Last week we talked a bit more about needles. So what more logical next step than thread? Choosing the right thread for longarm quilting is a skill that develops with experience, but even as a beginner, understanding the fundamentals can greatly enhance your quilting. The thread you select can significantly impact the overall look and durability of your quilt. Thread is a big subject, but I’ll start with 4 things I wish I knew when I was getting started.
Threads can be like candy for quilters. So many colors and types! But we not only want our quilts to be visually stunning, we also want them built to last. After all, the thread we use for quilting is what holds it all together and converts a flimsy into a quilt!
1. Quality Counts
Investing in high-quality thread is crucial for the longevity of your quilt. Cheaper threads may break more easily or cause tension issues or create a lot more lint. Opt for reputable brands that are known for producing durable and reliable threads. While it may seem like a small detail, the quality of the thread can make a significant difference in the final product. Don’t use the thread you found in Grandma’s old sewing basket that was in the attic for a number of years. You know, the spools that have a 29cent price tag still on them. Use that thread for a decorative display in you studio. Or, if it runs in your machine without too much shredding or breaking, use it for your daily practice.
When you purchase good, high quality thread you’ll want to store it under the appropriate conditions to maintain its quality. Three things can have an effect on thread.
Exposure to direct sunlight can cause fading and weaken the fibers of quilting threads. Store your threads in a location that is away from sunlight or use opaque containers to shield them from UV rays. Fluorescent light can also damage threads over time. This is particularly important for threads made from natural fibers like cotton or silk.
Spools or cones stored out in the open can collect dust and it can deteriorate the quality of your threads. Be sure to store them covered. We all like to see all the gorgeous colors of our thread collections, but over time dust and lint will collect and it is not easily removed. So cover those threads. A drawer or opaque airtight container is ideal to protect your threads from both light and dust.
Temperature and Humidity
Storing in a constant temperature and humidity level is key here. Fluctuations in temperature and humidity can adversely affect the quality. Aim to store your threads in a cool, dry environment to prevent them from becoming brittle or developing dry rot or mold. Avoid storing threads in basements, garages, or attics where temperature and humidity levels may vary.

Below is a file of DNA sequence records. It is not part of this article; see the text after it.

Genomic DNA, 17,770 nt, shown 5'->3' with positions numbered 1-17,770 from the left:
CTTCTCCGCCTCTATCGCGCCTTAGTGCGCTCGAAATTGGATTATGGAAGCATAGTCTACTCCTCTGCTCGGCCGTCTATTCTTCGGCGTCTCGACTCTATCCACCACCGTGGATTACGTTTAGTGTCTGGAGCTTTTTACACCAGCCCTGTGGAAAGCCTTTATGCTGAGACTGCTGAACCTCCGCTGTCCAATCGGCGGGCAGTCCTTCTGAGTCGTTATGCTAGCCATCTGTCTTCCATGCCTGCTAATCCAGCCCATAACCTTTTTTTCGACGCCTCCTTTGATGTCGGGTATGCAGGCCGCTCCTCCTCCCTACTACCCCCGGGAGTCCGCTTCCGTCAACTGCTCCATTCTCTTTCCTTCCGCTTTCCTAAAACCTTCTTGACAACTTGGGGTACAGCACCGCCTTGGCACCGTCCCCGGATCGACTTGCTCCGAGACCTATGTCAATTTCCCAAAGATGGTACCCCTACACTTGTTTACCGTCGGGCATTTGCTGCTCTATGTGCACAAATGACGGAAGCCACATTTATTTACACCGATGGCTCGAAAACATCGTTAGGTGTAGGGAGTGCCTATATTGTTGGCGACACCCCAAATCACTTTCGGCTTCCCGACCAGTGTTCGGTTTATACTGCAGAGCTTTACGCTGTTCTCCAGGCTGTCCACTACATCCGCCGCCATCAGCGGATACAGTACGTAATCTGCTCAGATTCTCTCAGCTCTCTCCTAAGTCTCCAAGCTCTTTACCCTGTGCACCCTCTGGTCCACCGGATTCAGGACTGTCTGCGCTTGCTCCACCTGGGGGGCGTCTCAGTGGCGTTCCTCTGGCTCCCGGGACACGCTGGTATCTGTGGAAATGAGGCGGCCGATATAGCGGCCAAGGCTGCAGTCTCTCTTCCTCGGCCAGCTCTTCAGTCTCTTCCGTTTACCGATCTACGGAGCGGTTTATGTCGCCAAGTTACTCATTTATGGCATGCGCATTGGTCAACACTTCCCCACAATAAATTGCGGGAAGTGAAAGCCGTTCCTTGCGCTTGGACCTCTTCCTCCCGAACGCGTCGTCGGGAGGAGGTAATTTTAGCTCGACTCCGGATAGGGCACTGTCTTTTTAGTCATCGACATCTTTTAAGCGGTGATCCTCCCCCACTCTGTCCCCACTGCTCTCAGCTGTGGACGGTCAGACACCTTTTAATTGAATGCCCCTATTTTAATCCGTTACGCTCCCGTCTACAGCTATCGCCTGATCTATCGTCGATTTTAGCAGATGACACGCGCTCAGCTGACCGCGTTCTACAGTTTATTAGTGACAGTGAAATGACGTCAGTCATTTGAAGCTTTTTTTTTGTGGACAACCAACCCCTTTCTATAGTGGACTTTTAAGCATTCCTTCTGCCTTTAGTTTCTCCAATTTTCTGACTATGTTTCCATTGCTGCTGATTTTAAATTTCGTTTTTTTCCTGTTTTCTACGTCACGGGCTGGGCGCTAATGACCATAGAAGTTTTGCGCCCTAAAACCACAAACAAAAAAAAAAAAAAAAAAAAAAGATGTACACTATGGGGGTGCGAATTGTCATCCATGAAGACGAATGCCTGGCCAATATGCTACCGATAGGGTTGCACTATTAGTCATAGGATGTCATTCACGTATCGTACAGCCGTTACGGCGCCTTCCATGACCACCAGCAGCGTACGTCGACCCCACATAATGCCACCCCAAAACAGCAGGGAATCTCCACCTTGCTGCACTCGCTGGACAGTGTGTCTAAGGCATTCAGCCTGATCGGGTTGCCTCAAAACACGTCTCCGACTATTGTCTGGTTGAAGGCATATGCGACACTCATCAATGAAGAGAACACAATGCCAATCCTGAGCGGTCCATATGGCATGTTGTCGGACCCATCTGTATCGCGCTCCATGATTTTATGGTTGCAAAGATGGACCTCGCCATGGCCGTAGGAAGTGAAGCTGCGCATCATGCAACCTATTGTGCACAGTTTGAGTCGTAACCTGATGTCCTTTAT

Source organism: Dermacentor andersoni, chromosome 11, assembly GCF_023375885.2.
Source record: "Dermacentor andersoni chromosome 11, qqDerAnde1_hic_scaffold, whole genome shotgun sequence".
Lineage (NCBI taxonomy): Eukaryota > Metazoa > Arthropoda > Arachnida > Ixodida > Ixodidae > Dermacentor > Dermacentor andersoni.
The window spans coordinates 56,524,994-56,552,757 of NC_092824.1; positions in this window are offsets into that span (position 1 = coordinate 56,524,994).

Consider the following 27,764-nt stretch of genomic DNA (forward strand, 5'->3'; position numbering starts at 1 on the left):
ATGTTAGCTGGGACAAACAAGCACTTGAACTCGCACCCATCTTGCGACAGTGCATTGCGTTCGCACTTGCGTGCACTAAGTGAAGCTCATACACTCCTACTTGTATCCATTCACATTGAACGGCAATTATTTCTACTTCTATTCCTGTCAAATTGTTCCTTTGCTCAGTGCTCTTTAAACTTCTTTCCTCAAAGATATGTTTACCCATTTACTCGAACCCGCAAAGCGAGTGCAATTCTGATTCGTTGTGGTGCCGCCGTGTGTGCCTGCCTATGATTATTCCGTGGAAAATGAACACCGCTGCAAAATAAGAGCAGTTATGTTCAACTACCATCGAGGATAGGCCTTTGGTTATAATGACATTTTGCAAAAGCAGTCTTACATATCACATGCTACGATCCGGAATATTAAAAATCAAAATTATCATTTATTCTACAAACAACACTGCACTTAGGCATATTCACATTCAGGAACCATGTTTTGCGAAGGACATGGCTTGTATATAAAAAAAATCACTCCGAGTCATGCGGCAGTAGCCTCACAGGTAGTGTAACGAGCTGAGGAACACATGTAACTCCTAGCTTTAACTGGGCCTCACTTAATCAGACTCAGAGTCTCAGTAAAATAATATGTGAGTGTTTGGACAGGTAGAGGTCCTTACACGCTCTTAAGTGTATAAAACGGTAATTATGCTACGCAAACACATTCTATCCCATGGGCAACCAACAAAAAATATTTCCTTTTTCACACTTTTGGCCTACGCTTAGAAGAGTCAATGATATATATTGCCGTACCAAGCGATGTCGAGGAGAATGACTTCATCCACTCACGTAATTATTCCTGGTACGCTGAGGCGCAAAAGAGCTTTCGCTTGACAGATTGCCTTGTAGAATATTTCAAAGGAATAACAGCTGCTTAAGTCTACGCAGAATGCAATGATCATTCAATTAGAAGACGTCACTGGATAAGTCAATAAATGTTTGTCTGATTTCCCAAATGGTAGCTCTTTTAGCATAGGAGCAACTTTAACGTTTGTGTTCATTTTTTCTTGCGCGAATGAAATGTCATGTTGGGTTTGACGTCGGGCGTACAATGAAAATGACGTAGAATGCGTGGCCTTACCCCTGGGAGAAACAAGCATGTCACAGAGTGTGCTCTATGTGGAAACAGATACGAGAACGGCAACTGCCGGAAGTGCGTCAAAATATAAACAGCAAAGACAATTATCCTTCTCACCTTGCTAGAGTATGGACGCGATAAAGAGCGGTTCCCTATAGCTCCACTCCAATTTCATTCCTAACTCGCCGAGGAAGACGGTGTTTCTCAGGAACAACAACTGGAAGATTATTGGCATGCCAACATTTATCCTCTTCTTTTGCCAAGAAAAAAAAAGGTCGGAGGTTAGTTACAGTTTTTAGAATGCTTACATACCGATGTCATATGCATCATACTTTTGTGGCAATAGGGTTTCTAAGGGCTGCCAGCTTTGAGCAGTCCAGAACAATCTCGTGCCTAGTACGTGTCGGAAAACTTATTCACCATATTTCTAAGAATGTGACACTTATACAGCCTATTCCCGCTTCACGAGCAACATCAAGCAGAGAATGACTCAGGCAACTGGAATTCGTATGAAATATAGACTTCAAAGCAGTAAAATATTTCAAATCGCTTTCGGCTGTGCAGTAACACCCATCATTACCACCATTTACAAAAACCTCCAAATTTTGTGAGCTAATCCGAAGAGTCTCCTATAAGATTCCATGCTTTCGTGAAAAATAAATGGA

3. Proper Delivery
The way the thread comes off the spool and feeds into your machine is important. This seemingly small detail can cause major headaches if done improperly with some threads. The way a thread is wound on the spool or cone is the determining factor.
There are two common types of put-ups, cones and spools.
Cones are typically cross-wound and spools are typically stack-wound (straight-wound).
Thread from a cross-wound cone should be delivered from the top of the cone. On a Handi Quilter longarm we use the built-in cone holder for that purpose.
Thread from a stack-wound spool should be delivered from the side. Placing a spool on the cone holder pin will not accomplish this. To quilt using a spool, you’ll need a horizontal spool pin for your Handi Quilter machine.
Having your cone or spool in the proper orientation will allow the thread to unwind smoothly, without twisting or putting undue stress on the thread. That means less shredding or breaking.
The rust colored cone is on the cone holder, the green spool is on a horizontal spool pin. Note that the spool pin is tilted up slightly. This is the proper position for it. The spool will not slide off with the pin in this position.
4. Experiment with your thread
Become familiar with all the threads in your collection by experimenting with them during your daily quilt play. Create small test pieces by trying out various threads. First and foremost learn to tension the threads, (don’t forget to use the right size needle!). Then try different quilting motifs, straight and curvy, large and small. Try different stitch lengths. This hands-on approach will help you understand how different threads interact with your fabric and give you a better sense of the final result. Once you have tried all the threads you already own, explore some new thread options. Then you will have a reference to look at when you are choosing thread for a project, and it will be easier to get the look you are going for.
More on thread next week, stay tuned!
Quilt Every Day.
by Mary Beth Krapil